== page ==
8 things about Oblivion

So the other night I went to see Oblivion and seeing as the internet is all about ruining things (just look at the porn industry) I thought I’d turn my sights on the latest of Cruise’s Scientology propaganda. Although if it is about Scientology then by the thetan did they hide those messages well. This is no Battlefield Earth, this is something completely different. Which might be a good thing considering that film was utter crap.

However, and I cannot overstate this enough: OBLIVION IS THE MOST CONVOLUTED FILM EVER. OF ALL TIME. The number of plot twists in this film is truly staggering and they mount up like a rickety house of cards built on another rickety house of cards built on top of an electric fan. It’s not that the film doesn’t make sense, there’s kind of a plot by the end of it. It’s just that by the time that the film has finished, its gone through so many twists and turns that you’re fairly certain that whoever wrote this thing had dementia and the only thought they managed to retain throughout the writing process was “Oh, it’s time for a plot twist”. This is a film that fails to keep up with itself.


1. Drone 166 is the most important character…

…And no one in the fucking film remembers that. Oblivion is a film of many potentials and the first of those is the character Drone 166. For those unfamiliar with the plot, Jack “Tom Cruise” Harper (could that name be anymore generic?) is a technician who spends his days fixing flying drones who spend their time defending giant vacuums from space aliens. Or something like that. At the start of the film-ish (we’ll get to that) Jack-aaaaaaaah-saviour-of-the-universe goes out to fix 166 which got shot down by the aliens. It sets up a nice bit of personalisation of 166 when Jack-super-dude is told by his call-lady (we’ll come to her later) that he can’t fix it. Jack-saved-the-day uses plain old gum to fix 166 and bring him back to life, totally baffling his very clever companion.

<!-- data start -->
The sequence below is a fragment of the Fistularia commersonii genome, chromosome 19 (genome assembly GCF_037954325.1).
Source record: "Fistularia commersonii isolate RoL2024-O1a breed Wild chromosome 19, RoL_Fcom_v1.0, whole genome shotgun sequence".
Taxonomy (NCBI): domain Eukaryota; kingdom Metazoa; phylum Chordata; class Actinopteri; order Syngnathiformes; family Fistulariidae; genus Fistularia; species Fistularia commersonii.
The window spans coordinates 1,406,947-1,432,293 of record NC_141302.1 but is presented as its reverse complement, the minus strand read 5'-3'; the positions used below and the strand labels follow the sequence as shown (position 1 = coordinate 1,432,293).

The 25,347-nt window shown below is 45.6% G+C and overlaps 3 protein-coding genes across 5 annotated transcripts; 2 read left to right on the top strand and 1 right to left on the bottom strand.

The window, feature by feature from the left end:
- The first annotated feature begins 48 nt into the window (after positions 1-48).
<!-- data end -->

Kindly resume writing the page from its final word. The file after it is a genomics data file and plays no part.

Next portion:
A little later in the film Jack-hero-of-the-hour gets himself stuck down a cavern with a bunch of space aliens about ready to tear him a new one. His escape line breaks and there’s no way out before he’s mince meat. 166, however, shows up and saves his ass by blowing the aliens to pieces. It’s a timely arrival and one that sets a standing relationship between the two.

Jack and 166

“I’ll save you buddy!”

It’s these and a couple of other moments that seem to suggest that 166 is going to have a role to play in the film.

After the inevitable betrayal that happens during the film, 166 and a couple of his buddies chase after Jack-Reacher and while the buddies die 166 keeps going. He’s knocked down by Jack-hero-of-the-hour but not out. Jack-gonna-save-the-world pulls his power cell out which isn’t killing 166 so much as knocking him out or putting him in coma. So he’s fully functional, just out of juice.

This point is then utterly fucking wasted.

Even later on in the film (because the quantity of plot points clearly equals quality) the good guy’s plan is to use a captured drone which Jack-our-last-hope reprograms to send a mega bomb of future energy to the heart of the enemy and blow that evil-ness to pieces. Only the plan gets scuppered by another bunch of drones (166 not among them) who shoot a bunch of people and destroy the drone that was supposed to carry the bomb. Without a drone to carry the bomb anymore Jack-Jesus-Christ-Superstar decides the only thing to do is get in his ship and fly the bomb to the heart of the enemy himself.

Which he does, and right before they set off the nuke he and Will Smith have some witty banter and light cigars. All the while totally forgetting that there is a fully functional drone just sitting out in the desert. 166 is literally just sitting there gathering dust and totally forgotten about. Jack-gotta-catch-them-all has the bomb and he has the technical skill to reprogram drones (his whole reason for being involved in the plan at all). All he needs to do is go out to the desert, reprogram 166 and send him on his way. 166 goes from being a potentially brilliant character to being as pointless as Ed Miliband’s career. He’s the generic villain, the lieutenant, worse even considering that they don’t even give him a one-liner when he goes down. Yet if they had remembered 166 it would have totally changed the ending of the movie and potentially given us something different/interesting.